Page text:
In memoriam

Nancy Funk, longtime women's basketball coach at Johns Hopkins, dies at 66

She led the Blue Jays to 26 winning records in 31 seasons before retiring in 2017

Nancy Funk, who retired last year after 31 seasons as head coach of the Johns Hopkins women's basketball team, died Tuesday after a two-year battle with cancer. She was 66.

Funk came to Johns Hopkins in 1986, where she inherited a program that had won just 44 games over its first 11 seasons. Over the next three decades, she led the Blue Jays to 537 victories, 26 winning seasons, four Centennial Conference Championships, and 10 NCAA tournament appearances.

Nancy Funk

Image caption: Nancy Funk

She concluded her 40-year coaching career with a record of 663-353 and ranks eighth in NCAA Division III history in career victories.

"I cherish the 40 years of coaching that have allowed me to be a part of the lives of so many outstanding young women and their families, both during their time in college and beyond," Funk said when her retirement was announced in April. "The wonderful relationships we have with our alumni are very special—I am truly grateful for those relationships."

Funk, the winningest coach in the program's history, was twice named the Centennial Conference Coach of the Year and twice earned WBCA Mid-Atlantic Coach of the Year honors as well. She guided the Blue Jays to six consecutive NCAA tournament appearances from 1995–2000 and took them to the NCAA quarterfinals in 1997 and 1998. Johns Hopkins also advanced to the Sweet 16 in 1995 and won at least one game in the NCAA tournament in nine of its 10 appearances.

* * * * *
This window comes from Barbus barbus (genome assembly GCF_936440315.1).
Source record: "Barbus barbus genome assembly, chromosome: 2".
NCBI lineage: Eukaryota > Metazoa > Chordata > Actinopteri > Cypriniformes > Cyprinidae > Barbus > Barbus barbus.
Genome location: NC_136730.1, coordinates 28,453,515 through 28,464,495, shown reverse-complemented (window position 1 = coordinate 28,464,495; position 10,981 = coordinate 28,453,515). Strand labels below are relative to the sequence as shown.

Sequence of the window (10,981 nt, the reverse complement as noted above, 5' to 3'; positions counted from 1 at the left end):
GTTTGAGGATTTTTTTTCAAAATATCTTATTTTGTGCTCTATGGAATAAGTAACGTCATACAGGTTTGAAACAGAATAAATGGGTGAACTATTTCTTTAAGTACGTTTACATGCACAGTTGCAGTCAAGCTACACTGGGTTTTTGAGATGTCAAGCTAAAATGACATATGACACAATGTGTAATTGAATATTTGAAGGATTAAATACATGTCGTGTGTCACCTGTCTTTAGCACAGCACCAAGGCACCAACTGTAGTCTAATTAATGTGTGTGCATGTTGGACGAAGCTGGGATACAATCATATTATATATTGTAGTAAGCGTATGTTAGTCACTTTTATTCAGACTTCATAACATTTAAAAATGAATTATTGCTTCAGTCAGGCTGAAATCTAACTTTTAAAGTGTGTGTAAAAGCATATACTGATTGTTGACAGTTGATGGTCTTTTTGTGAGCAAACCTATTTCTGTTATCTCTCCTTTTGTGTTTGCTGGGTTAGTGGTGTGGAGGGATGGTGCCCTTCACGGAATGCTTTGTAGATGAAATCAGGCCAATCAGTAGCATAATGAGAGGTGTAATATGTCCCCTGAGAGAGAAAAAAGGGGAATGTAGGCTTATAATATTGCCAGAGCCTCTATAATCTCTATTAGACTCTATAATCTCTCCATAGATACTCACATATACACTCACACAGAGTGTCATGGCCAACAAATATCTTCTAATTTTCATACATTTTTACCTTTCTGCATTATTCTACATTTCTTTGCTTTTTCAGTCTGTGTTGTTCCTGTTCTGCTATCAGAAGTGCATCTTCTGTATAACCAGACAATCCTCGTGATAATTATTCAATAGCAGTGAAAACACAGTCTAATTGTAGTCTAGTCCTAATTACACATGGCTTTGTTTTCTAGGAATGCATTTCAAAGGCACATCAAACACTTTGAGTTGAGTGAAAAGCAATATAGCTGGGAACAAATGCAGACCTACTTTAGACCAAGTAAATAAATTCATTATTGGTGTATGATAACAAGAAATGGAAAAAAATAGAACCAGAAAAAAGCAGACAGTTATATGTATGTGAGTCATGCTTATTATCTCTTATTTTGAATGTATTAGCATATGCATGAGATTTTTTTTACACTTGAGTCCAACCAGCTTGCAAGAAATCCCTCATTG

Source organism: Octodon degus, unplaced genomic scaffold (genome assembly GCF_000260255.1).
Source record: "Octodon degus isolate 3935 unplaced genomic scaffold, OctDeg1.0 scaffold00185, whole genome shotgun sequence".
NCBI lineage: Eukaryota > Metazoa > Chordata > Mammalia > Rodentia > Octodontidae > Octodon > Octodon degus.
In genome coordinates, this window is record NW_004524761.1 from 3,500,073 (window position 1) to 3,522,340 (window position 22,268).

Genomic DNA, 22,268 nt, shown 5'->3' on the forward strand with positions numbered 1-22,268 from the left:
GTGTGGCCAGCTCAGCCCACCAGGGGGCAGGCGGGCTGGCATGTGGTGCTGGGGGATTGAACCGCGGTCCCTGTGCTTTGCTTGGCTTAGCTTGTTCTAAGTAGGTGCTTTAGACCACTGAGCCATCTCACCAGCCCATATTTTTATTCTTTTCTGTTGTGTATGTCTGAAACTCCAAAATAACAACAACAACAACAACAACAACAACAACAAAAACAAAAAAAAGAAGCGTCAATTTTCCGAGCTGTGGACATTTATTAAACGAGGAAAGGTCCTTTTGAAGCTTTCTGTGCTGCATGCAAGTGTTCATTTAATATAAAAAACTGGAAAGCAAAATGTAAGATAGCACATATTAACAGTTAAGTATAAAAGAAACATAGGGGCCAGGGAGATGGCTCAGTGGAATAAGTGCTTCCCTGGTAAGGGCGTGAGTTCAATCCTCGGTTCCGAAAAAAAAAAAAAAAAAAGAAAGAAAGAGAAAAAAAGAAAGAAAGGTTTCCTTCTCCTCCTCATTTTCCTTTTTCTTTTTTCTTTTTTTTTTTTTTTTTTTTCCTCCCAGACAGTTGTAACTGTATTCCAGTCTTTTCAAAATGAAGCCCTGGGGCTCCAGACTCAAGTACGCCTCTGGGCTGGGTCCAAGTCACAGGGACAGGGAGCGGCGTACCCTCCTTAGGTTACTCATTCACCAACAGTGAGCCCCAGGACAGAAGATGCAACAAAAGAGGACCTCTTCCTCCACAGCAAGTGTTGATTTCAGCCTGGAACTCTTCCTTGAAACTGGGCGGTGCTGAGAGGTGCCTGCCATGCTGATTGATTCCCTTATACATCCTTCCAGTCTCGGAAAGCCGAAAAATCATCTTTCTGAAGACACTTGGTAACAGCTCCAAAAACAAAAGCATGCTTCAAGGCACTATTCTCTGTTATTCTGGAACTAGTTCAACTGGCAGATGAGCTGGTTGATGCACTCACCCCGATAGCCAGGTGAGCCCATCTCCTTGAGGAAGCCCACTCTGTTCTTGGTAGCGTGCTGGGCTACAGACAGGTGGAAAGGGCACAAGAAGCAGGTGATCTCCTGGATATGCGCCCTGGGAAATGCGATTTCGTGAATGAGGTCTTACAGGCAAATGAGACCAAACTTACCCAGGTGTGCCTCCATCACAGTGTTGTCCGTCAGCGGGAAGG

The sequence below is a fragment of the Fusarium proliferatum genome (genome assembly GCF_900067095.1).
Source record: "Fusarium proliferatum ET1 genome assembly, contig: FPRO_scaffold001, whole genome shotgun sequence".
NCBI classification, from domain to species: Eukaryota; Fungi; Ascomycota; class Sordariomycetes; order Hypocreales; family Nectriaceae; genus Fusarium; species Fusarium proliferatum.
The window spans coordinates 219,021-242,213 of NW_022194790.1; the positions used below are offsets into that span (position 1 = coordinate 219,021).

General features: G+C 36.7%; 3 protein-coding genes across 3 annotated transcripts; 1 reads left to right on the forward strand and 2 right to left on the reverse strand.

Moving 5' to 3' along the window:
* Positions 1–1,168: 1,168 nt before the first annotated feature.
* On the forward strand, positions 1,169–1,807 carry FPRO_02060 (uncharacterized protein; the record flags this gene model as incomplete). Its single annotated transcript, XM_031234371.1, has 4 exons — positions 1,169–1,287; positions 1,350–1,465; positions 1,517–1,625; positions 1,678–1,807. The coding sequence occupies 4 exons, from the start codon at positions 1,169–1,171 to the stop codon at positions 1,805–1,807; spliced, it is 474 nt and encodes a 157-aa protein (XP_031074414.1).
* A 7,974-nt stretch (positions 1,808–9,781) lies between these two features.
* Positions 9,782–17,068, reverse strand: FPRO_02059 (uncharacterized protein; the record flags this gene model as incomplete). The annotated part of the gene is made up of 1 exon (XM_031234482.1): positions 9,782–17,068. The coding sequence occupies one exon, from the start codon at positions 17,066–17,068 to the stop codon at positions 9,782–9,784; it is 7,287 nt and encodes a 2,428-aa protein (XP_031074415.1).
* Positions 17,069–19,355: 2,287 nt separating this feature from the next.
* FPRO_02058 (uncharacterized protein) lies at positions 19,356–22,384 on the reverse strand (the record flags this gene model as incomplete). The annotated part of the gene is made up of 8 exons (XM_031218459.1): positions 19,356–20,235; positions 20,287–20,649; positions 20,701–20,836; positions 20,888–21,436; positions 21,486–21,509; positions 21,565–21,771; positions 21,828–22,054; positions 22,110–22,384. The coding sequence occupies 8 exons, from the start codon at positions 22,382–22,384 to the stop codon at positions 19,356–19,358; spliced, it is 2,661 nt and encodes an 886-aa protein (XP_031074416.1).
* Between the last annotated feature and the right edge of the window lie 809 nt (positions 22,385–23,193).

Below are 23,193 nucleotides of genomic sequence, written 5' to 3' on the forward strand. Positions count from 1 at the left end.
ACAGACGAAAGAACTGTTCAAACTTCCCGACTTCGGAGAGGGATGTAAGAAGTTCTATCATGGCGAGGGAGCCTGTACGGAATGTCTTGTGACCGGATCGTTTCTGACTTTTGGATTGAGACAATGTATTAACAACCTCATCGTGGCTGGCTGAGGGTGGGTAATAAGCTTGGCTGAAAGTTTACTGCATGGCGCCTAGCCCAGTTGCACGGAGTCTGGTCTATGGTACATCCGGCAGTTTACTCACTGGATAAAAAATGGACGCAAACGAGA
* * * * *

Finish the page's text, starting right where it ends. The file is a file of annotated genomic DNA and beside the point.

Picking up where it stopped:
"It is easy to measure the success of a head coach by wins and losses, but that doesn't begin to tell the whole story of the career of Nancy Funk at Johns Hopkins," Alanna Shanahan, Johns Hopkins' director of athletics and recreation, said when Funk announced her retirement. "Yes, her legacy includes conference championships, NCAA tournament appearances, and more victories than any women's coach in school history, but she also mentored so many young coaches—male and female—who came to Johns Hopkins and built highly successful programs of their own. In [2023] we will celebrate 50 years of women's athletics at Johns Hopkins; in that time there will not likely have been a more prominent figure than Nancy Funk."

Funk was born on April 27, 1951, in Allentown, Pennsylvania, where she lived until she was in third grade, when her family moved to Philadelphia. There, she grew to be a devoted fan of the Philadelphia Phillies, and during her time at JHU, she was often seen supporting the Hopkins baseball team wearing her signature Phillies cap.

Funk graduated from Messiah College in 1977 with a degree in nursing and a minor in biology, and she later earned a master's in secondary education from what was then Western Maryland College (now McDaniel). She spent nine years as the head women's basketball coach at her alma mater, where she compiled a 126-89 record before coming to Hopkins.

She is survived by her husband, Dave; their children Jared, Courtney, and Kelsey; and five grandchildren.

Services will be held on Monday, Feb. 12, at 11 a.m. at Grace Fellowship Church in Timonium, Maryland. In lieu of flowers, Funk's family asks that contributions in her honor be made to Coaches vs. Cancer via the American Cancer Society.